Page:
I really enjoyed this article. It will be interesting to see how the court will play apart in Trump’s presidency. Obviously this would be one of the topics that would cause controversy as it toes the line of what freedom of religion guarantees the public. I think another issue that may involve the supreme court could be abortion. Despite the ruling not being in his favor I am happy to see President Trump not disregarding the judiciary process. He obviously voiced his displeasure but didn’t attempt to go around it or just blatantly ignore the ruling. Based on some of the actions Trump has taken since being in office and also based on what he said on the campaign trail it would have been unfortunate to see the checks and balances placed within our government overruled. Regardless of where you stand on the issue it is important to allow the courts to do their job and ultimately interpret the constitution. Because of this I think the potential “damage” that a Trump presidency could cause is limited.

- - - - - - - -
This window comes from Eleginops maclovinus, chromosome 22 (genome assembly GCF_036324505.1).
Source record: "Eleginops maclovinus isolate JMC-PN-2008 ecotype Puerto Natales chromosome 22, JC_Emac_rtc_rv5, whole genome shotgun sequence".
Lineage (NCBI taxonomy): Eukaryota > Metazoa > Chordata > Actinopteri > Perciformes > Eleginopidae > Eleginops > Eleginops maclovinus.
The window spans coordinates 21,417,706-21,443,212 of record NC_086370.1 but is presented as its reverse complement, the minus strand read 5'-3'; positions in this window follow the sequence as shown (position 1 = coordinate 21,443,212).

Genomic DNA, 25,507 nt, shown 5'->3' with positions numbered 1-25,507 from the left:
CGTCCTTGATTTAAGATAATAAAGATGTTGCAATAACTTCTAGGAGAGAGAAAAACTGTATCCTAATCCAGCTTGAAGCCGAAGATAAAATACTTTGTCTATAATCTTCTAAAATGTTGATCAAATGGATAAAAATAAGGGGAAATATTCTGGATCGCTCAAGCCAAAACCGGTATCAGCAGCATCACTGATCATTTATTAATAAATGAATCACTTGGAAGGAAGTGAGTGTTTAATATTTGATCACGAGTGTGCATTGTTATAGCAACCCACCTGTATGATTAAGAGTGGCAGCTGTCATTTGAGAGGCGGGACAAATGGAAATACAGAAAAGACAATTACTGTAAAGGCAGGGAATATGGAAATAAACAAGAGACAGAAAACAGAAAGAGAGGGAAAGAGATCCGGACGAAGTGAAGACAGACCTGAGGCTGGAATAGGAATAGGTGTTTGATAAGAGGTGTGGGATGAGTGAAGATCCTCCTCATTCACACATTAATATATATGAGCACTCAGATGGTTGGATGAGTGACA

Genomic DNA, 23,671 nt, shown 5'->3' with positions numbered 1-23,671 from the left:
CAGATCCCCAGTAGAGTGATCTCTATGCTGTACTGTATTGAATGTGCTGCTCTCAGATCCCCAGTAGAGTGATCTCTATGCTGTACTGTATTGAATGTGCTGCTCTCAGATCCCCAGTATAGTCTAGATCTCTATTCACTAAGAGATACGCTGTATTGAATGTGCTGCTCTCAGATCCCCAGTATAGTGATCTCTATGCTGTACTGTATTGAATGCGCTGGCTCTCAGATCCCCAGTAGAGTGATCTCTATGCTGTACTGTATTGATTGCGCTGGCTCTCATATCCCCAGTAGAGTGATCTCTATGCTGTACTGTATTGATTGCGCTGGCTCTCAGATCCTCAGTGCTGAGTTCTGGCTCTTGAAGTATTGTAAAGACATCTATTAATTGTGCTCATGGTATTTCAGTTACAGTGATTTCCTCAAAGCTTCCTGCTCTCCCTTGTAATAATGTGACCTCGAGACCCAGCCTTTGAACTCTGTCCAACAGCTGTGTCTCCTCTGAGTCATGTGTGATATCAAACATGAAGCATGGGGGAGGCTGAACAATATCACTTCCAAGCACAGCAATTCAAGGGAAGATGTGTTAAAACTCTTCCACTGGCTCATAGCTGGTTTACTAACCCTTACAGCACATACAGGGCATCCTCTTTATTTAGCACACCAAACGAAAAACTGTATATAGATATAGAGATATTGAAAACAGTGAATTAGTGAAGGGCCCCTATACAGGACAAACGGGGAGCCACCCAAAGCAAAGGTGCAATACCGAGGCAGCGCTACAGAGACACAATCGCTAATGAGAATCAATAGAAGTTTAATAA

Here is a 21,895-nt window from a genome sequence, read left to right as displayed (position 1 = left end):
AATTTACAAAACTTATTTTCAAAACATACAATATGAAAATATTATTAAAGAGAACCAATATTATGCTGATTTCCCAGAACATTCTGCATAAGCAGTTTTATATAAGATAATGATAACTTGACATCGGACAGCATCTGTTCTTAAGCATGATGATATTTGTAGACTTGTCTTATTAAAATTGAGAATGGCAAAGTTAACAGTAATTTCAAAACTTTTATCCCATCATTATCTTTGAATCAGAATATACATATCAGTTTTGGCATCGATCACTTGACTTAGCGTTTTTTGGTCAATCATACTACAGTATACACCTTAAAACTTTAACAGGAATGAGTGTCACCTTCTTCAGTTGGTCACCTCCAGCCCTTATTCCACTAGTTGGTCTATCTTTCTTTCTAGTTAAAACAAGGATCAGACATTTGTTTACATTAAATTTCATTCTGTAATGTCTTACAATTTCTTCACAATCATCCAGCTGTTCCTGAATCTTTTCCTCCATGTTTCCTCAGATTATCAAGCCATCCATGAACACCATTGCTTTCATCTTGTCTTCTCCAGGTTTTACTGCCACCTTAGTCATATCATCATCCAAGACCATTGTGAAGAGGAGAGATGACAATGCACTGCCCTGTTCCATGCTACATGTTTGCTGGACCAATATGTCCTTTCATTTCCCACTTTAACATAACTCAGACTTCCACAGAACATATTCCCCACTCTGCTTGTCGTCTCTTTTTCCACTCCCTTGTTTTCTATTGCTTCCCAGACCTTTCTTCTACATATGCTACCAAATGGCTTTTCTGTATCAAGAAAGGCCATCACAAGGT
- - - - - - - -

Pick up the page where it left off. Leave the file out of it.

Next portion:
• arc says:

      I definitely agree with your point about the Supreme Court. I don’t think the Supreme Court in its current form or its proposed form (with a Justice Gorsuch) would likely reinstate President Trump’s travel ban in its current form for a number of reasons. However, it is possible and perhaps probable that the Supreme Court balance will swing even further to the right during President Trump’s term. Many of the current justices are old and may retire or pass away. The next judicial appointment after Gorsuch will be momentous, as it could mean decisions like Roe V. Wade might not survive a Court with that number of conservative justices.

  4. lalalandsucked says:

    What’s interested me the most about Trump as a public figure since the beginning of his presidential campaign has been this mentality that if he repeats things enough they will hold some sort of weight in reality. His strategy with most of his lies seems to be to repeat them until enough people believe them to be true, whether he’s discussing fake news, voter fraud, or in this case the illegitimacy of our judiciary. While to some it may be easy to sort through the lies, he really seems to be attempting to rid the American people of any sort of biased intermediate and make himself the primary source of information. This is concerning for a number of reasons, but it is almost admirable that he has successfully constructed this narrative that so many Americans seem to somehow identify with enough to defend. His tactics of gradually chipping away at the legitimacy of certain institutions seems to be somewhat working with the media so it will be interesting to see how this all plays out with respect to other institutions he sees as obstacles.

Leave a Reply